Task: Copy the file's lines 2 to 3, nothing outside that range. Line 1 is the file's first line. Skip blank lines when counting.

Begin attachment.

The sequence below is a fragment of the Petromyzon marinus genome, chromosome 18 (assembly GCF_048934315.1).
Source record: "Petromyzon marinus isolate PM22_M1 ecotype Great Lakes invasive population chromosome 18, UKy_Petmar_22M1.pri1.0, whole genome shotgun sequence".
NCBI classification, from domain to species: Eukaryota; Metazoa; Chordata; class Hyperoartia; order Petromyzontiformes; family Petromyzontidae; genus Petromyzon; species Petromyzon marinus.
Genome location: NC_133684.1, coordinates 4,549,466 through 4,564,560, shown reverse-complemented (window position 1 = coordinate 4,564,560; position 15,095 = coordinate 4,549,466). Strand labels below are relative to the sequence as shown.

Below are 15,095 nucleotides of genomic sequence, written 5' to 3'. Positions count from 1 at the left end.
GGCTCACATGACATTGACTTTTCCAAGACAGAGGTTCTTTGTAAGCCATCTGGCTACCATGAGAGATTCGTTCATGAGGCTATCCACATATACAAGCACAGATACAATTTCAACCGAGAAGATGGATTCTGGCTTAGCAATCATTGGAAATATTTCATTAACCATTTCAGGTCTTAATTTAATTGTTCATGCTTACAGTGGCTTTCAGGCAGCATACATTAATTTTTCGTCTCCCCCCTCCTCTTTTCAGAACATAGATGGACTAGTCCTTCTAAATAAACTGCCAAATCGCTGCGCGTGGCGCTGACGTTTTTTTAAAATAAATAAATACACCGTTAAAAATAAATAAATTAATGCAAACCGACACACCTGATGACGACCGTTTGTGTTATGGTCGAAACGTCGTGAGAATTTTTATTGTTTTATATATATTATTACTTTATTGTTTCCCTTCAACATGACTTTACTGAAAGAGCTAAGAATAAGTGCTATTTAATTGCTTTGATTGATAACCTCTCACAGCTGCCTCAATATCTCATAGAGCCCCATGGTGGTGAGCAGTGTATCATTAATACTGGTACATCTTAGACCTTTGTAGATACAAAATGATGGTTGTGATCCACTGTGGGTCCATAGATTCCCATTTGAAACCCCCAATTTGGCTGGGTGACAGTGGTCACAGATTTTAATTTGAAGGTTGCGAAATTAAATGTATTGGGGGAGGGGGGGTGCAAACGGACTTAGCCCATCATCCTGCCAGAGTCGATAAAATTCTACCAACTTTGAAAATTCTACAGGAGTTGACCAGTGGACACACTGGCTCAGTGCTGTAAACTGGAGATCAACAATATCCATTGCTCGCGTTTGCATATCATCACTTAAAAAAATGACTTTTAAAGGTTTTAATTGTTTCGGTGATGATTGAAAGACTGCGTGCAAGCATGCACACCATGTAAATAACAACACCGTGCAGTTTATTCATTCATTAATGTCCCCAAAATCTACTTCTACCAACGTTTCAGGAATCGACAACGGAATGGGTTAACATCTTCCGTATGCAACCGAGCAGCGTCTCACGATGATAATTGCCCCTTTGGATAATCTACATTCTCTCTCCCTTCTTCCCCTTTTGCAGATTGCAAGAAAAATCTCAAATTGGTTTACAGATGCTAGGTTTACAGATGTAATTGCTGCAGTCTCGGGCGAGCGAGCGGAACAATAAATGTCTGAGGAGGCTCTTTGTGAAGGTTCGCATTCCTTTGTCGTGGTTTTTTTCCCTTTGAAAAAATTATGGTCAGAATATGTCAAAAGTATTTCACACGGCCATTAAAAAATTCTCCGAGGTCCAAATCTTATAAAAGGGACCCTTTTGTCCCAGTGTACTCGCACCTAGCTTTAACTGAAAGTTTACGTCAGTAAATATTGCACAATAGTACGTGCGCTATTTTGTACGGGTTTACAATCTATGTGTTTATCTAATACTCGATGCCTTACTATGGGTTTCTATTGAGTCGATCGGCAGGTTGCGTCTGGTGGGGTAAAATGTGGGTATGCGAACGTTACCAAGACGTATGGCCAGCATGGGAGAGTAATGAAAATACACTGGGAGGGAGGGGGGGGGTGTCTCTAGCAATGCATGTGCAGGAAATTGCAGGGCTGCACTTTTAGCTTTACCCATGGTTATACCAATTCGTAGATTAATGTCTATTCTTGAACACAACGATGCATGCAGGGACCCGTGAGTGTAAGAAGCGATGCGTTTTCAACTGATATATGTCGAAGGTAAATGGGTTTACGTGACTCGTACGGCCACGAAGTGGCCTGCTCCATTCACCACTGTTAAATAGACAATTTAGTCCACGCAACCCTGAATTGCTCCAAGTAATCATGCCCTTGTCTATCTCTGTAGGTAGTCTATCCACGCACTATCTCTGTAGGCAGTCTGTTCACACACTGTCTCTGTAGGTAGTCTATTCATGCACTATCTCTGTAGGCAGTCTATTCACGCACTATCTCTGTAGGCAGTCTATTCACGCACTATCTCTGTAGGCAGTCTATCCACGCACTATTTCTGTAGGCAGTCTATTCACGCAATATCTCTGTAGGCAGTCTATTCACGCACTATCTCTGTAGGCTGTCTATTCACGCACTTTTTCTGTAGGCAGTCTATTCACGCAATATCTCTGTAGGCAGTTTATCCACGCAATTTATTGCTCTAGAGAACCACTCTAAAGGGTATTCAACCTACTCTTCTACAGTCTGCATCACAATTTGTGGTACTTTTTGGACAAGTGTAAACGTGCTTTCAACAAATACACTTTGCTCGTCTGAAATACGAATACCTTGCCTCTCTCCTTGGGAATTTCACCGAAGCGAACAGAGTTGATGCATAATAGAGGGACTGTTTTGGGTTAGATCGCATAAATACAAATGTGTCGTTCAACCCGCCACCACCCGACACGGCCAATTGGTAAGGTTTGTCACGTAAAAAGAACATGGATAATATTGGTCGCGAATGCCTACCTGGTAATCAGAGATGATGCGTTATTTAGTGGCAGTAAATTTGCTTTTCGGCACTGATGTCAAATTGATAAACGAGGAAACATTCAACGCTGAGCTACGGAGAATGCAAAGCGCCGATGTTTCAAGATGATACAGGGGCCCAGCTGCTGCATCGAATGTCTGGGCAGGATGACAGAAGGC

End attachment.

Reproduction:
Source record: "Petromyzon marinus isolate PM22_M1 ecotype Great Lakes invasive population chromosome 18, UKy_Petmar_22M1.pri1.0, whole genome shotgun sequence".
NCBI classification, from domain to species: Eukaryota; Metazoa; Chordata; class Hyperoartia; order Petromyzontiformes; family Petromyzontidae; genus Petromyzon; species Petromyzon marinus.